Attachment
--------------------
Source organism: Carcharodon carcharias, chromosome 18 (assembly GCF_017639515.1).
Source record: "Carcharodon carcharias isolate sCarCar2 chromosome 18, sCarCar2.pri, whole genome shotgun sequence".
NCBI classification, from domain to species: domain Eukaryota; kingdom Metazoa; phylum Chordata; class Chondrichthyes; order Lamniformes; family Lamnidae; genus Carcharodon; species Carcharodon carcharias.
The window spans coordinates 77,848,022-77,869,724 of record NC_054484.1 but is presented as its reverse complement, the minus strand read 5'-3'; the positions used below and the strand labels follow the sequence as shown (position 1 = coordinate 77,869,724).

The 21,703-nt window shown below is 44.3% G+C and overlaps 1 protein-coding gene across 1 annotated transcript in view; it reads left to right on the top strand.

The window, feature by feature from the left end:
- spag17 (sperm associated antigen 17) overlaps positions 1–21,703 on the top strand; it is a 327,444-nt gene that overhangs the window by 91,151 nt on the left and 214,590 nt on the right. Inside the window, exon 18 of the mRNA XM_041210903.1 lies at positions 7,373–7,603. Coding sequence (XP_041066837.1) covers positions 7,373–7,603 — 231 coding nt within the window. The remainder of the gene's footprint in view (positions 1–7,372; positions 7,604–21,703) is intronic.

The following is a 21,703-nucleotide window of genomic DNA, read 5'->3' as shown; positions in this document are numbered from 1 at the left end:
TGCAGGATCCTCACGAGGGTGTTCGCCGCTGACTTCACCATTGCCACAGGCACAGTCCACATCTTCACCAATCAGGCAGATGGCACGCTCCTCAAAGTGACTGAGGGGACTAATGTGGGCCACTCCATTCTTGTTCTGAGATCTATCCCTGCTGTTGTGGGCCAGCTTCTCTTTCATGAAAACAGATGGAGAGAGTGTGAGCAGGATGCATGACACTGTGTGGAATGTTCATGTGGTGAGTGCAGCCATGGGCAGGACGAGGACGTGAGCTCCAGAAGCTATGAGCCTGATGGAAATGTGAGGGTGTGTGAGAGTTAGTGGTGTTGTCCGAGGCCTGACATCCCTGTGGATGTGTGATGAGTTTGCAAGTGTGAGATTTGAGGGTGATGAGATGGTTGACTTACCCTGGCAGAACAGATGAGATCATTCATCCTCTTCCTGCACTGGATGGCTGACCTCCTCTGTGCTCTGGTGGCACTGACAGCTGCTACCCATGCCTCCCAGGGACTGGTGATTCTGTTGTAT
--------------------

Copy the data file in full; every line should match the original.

Source organism: Carcharodon carcharias, chromosome 18 (assembly GCF_017639515.1).
Source record: "Carcharodon carcharias isolate sCarCar2 chromosome 18, sCarCar2.pri, whole genome shotgun sequence".
NCBI classification, from domain to species: domain Eukaryota; kingdom Metazoa; phylum Chordata; class Chondrichthyes; order Lamniformes; family Lamnidae; genus Carcharodon; species Carcharodon carcharias.
The window spans coordinates 77,848,022-77,869,724 of record NC_054484.1 but is presented as its reverse complement, the minus strand read 5'-3'; the positions used below and the strand labels follow the sequence as shown (position 1 = coordinate 77,869,724).

The 21,703-nt window shown below is 44.3% G+C and overlaps 1 protein-coding gene across 1 annotated transcript in view; it reads left to right on the top strand.

The window, feature by feature from the left end:
- spag17 (sperm associated antigen 17) overlaps positions 1–21,703 on the top strand; it is a 327,444-nt gene that overhangs the window by 91,151 nt on the left and 214,590 nt on the right. Inside the window, exon 18 of the mRNA XM_041210903.1 lies at positions 7,373–7,603. Coding sequence (XP_041066837.1) covers positions 7,373–7,603 — 231 coding nt within the window. The remainder of the gene's footprint in view (positions 1–7,372; positions 7,604–21,703) is intronic.

The following is a 21,703-nucleotide window of genomic DNA, read 5'->3' as shown; positions in this document are numbered from 1 at the left end:
TGCAGGATCCTCACGAGGGTGTTCGCCGCTGACTTCACCATTGCCACAGGCACAGTCCACATCTTCACCAATCAGGCAGATGGCACGCTCCTCAAAGTGACTGAGGGGACTAATGTGGGCCACTCCATTCTTGTTCTGAGATCTATCCCTGCTGTTGTGGGCCAGCTTCTCTTTCATGAAAACAGATGGAGAGAGTGTGAGCAGGATGCATGACACTGTGTGGAATGTTCATGTGGTGAGTGCAGCCATGGGCAGGACGAGGACGTGAGCTCCAGAAGCTATGAGCCTGATGGAAATGTGAGGGTGTGTGAGAGTTAGTGGTGTTGTCCGAGGCCTGACATCCCTGTGGATGTGTGATGAGTTTGCAAGTGTGAGATTTGAGGGTGATGAGATGGTTGACTTACCCTGGCAGAACAGATGAGATCATTCATCCTCTTCCTGCACTGGATGGCTGACCTCCTCTGTGCTCTGGTGGCACTGACAGCTGCTACCCATGCCTCCCAGGGACTGGTGATTCTGTTGTAT